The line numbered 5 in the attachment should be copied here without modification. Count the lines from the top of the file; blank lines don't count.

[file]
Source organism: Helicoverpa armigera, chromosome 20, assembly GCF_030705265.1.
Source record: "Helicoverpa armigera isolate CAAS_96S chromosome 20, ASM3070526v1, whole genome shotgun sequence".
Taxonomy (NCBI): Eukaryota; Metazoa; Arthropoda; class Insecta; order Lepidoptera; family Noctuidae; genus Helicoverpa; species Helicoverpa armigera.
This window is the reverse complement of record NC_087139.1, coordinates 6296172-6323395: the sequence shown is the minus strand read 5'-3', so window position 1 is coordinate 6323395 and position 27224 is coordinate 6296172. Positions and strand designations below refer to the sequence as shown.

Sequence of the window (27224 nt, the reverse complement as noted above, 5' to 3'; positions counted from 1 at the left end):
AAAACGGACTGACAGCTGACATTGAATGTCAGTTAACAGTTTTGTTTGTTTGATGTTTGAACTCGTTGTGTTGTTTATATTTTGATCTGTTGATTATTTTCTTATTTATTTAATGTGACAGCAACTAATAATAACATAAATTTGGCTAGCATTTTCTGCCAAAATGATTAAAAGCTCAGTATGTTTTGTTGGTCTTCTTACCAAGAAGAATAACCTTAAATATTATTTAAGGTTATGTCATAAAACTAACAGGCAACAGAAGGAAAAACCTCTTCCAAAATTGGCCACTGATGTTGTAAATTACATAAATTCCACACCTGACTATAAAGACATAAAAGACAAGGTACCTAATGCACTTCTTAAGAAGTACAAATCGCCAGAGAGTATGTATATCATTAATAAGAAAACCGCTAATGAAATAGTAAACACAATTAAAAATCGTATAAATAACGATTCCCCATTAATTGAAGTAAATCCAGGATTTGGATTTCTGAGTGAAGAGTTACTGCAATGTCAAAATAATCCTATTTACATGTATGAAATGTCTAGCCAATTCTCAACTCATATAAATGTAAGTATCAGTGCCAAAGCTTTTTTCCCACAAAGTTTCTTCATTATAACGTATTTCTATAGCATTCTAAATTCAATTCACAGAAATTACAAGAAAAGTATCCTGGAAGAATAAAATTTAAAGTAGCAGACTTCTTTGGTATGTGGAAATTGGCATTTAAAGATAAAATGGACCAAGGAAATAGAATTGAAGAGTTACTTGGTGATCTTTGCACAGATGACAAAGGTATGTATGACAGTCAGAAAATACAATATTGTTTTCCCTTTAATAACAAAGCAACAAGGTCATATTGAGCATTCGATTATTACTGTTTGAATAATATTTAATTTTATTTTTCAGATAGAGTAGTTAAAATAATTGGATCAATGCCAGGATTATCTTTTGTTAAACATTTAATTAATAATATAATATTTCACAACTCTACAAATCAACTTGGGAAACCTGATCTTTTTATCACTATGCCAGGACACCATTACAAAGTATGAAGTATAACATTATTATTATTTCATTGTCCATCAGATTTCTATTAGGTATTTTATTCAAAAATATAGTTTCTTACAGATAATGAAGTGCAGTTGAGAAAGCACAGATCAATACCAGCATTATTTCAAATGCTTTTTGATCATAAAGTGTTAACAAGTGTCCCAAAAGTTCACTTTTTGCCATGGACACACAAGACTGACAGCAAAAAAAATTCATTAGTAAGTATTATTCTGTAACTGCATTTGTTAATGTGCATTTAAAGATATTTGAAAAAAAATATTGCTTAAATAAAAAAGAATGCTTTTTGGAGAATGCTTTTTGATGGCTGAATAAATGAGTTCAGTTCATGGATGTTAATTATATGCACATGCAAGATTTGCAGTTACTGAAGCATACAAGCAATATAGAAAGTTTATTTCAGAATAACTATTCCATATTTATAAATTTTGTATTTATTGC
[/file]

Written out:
Sequence of the window (27224 nt, the reverse complement as noted above, 5' to 3'; positions counted from 1 at the left end):